Rachel Rosemarin’s Google’s Empty Stocking in Forbes.com turned out to be a Froogle story. When she interviewed me, though, she asked me what I was looking at which might make the difference for the comparison shopping sites this holiday season.
Here’s my top 3 list:
1. CNET Shopper local inventory information.
This is by far the most interesting development I’ve seen in terms of comparison shopping this holiday season. Almost real time inventory at your local Best Buy, Circuit City, etc. Wow. Google has since stolen CNET’s thunder with Froogle Local, but Froogle does not have inventory information worked into the system. This is a misconception that seems to be spreading throughout the blogosphere and mainstream media. The local information is provided by ShopLocal, which manages local circulars (actually, they do a lot more, but we’ll get to that soon) for well established national chains. While inventory information is probably coming sometime next year, that’s not what is currenlty offered through Froogle Local.
2. eBay/Shopping.com & Scripps/Shopzilla.
With multi-billion dollar companies behind them, I’m excited to see if eBay or Scripps really push their new acquisions this holiday season.
At this point, eBay has listed Shopping.com on its homepage, but that’s about it. Last month, Scot Wingo pointed out that Shopping.com ads were showing up on some eBay searches, but I haven’t seen any for a while. I think this is smart. Why push a lower margin business? That’s what Shopping.com is, right? While we’re not going to see eBay break out operating profit for Shopping.com going forward, past earnings statements show a much lower margin than eBay gets through its traditional auction business.
It’s important to remember that eBay bought Shopping.com to retain its own sellers who were starting to venture out of the eBay universe. I’d hope there’s more integration on that side of the business – pushing eBay sellers to also list on Shopping.com – but I haven’t seen any signs of that happening yet. It’s one of the first questions on my list when I make it back into Shopping.com…I’ve been told they’re too busy right now to talk. Grrrr.
Scripps acquisition of Shopzilla, on the other hand, is a totally different situation. Scripps believes in Shopzilla’s business and wants to help it grow. You can now see integration of Shopzilla listings on many of Scripps’ Network websites (including FineLiving, DIY, HGTV, Food Network, etc.) Scripps’ Broadcasting websites (including KJRH Channel 2 in Tulsa, OK, WMAR Channel 2 in Baltimore, MD, WPTV Channel 5 in West Palm Beach, FL, etc.), and Scripps’ Daily Newspapers (including the Abilene Reporter-News, Corpus Christ Caller-Times, Denver Rocky Mountain News, Wichita Falls Times Record News, etc.). In most cases, the ads look something like this:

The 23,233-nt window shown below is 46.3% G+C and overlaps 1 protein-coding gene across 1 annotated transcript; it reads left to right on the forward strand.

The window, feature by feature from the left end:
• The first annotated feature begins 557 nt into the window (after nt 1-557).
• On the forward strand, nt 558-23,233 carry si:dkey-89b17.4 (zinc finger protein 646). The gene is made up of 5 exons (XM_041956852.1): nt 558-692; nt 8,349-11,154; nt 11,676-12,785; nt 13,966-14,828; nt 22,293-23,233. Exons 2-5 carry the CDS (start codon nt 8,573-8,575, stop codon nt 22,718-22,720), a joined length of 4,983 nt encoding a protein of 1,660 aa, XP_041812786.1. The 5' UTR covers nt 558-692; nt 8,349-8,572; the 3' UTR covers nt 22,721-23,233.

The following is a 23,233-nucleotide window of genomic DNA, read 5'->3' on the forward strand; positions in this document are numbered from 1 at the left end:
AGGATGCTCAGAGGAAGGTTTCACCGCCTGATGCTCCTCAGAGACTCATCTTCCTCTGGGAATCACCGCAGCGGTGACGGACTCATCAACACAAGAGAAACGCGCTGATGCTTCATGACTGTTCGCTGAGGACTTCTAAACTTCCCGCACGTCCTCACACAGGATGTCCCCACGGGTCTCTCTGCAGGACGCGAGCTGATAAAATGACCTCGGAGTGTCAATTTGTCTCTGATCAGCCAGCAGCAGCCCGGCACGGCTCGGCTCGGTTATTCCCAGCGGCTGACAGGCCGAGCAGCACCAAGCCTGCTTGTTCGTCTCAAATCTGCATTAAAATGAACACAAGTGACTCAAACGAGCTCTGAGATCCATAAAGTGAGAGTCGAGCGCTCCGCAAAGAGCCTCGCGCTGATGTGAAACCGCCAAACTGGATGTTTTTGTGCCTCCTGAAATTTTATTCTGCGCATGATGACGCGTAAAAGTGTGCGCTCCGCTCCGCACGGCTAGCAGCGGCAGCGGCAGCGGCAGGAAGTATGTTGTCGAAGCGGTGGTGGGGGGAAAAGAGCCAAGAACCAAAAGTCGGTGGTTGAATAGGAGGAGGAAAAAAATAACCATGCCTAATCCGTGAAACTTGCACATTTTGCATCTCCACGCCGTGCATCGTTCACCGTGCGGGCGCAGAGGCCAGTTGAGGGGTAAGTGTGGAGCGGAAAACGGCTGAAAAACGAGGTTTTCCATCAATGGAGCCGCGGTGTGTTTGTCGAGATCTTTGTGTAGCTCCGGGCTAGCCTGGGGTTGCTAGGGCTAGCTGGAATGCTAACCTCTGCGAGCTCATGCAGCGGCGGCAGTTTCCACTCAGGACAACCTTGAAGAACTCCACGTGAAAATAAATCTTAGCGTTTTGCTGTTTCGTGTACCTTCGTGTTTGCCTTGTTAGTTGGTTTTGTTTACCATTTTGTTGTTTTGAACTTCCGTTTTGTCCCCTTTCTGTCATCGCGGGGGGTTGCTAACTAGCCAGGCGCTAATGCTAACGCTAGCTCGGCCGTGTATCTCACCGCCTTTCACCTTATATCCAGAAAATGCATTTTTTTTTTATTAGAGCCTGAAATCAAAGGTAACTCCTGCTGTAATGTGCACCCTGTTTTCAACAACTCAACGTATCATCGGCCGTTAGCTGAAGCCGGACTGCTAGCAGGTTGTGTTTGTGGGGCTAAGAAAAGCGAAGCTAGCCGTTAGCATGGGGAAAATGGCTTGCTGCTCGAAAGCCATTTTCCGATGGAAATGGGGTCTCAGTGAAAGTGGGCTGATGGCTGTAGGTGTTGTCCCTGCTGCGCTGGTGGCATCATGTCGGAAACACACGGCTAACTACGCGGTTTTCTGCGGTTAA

It’s nothing special at this point…there’s a lot of room for optimization of the ads and deeper integration. Shopzilla should be showing more than text links. I think that image ads (such as the ones seen on AOL Search) have the potential to replace some Google Adwords ads which are prevalent throughout Scripps’ sites.
But that’s just online. Greg Yardley told me that he saw outdoor advertising (on buses and taxis) for Shopzilla in NYC. What about in the actual newspapers and on TV? There’s great potential to leverage the power of Scripps and become less dependant on the PPC networks for traffic (although if that works, I’m not going to knock it).
Yes, Yahoo! Shopping launched the Shoposphere, but I don’t think pick lists will have that much of an impact on holiday sales (although I’d love to be proved wrong). However, I think Yahoo’s integration of coupons and deals, will have an immediate impact, as everyone is looking for some sort of savings when buying online. I expect Coupons, Rebates, and Free Offers to have a strong impact on clickthrough and conversion rates:
Also, Yahoo! Shopping has a Gift Finder service (now out of Beta) which I’ve heard has been tremendously successful in increasing clickthrough rates (I’ll ask for actual data, but I’m not sure they’ll share the information).